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More Health Professionals Bartering Their Services

By Monifa Thomas of the Chicago Sun Times


When Lincoln Park dentist Adrian Codel cleans a patient's teeth, it�s not unusual for him to get his house cleaned as payment. Codel is among a small but growing number of health care professionals whose patients barter home repairs, party planning and travel vouchers for teeth cleanings, check-ups and eye exams. Dentists, eye doctors and chiropractors are particularly in demand for these exchanges because their services often aren�t covered by insurance.


�Health care providers do well in the bartering world because the cost of insurance is high, and it�s not necessarily covering things like eye care and dental work,� said John Hora, vice president/co-owner of Art of Barter, an Elgin-based company that facilitates exchanges among 1,400 Chicago area businesses.


�We're finding more and more physicians and health care professionals becoming more barter-savvy,� Hora said. In a typical exchange, a dentist would trade a $600 tooth whitening for 600 barter credits from his patient�s barter group account. The dentist could then redeem those credits for services that are provided by other businesses in the group.


Art of Barter gets a 10-percent cut of transactions made between its members, most of which are small businesses. Bartering between businesses is legal as long as proper documentation is kept and sales are reported as taxable income, the Internal Revenue Service says.


David Wallach, president of the International Reciprocal Trade Association, estimates that $11 billion in barter transactions are made each year in North America.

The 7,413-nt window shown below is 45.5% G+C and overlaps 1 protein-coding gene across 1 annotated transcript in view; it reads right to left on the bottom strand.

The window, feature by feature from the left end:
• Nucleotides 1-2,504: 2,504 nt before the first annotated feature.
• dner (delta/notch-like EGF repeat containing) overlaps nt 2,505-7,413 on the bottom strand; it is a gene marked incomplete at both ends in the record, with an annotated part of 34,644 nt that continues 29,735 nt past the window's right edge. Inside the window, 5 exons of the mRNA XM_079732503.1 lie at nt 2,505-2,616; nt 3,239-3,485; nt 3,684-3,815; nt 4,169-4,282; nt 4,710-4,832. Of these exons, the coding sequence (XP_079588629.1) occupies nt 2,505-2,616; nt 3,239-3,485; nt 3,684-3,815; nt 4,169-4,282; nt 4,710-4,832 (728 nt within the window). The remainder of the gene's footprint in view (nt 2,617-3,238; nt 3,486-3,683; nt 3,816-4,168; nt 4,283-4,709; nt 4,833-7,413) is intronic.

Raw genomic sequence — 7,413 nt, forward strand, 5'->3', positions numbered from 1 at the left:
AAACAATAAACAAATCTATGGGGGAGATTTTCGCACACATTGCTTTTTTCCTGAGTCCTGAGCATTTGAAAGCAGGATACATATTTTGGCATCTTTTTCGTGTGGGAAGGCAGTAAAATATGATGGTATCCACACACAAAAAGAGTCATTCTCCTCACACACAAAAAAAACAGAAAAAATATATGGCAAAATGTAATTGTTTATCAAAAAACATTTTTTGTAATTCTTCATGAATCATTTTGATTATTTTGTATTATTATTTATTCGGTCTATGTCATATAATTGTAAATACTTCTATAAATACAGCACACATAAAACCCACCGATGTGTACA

Codel has used his barter credits to get the floor in his office refinished, acquire ink and toner for his dental practice, and take trips to Lake Geneva. He also gets his house cleaned every other week. But bartering can be even more valuable as a marketing tool for his business. �If I can get one barter patient who can recommend me to five cash-paying customers, that�s a good investment,� he said.


Less than 5-percent of Codel�s patients pay in trade. One of them is Dan Merlo, a photographer who has used barter credits for �everything from general cleaning and dentistry to a root canal and crown replacements.�


Because he lacks dental insurance, Merlo said it would have been �a huge strain� to pay out of pocket for the work he has had done on his teeth. �I had to go into debt just to pay for an initial reworking of my fillings and teeth,� noted Merlo, of Logan Square. �When I was able to use barter credits for the dentist, I was really excited about that.�


Bartering also has helped him pick up clients for his photography business that he might not have gotten otherwise. Surprisingly, though, the sour economy hasn�t increased demand for in-trade exchanges, health care providers say.


�You would think it�d be something more people would want to do, but the economy has slowed everything down,� said optometrist Robert Levine of Advanced Eyecare Consultants in Libertyville, who has been bartering with his patients for 15 years.


For more information on Art of Barter go to www.artofbarter.com.

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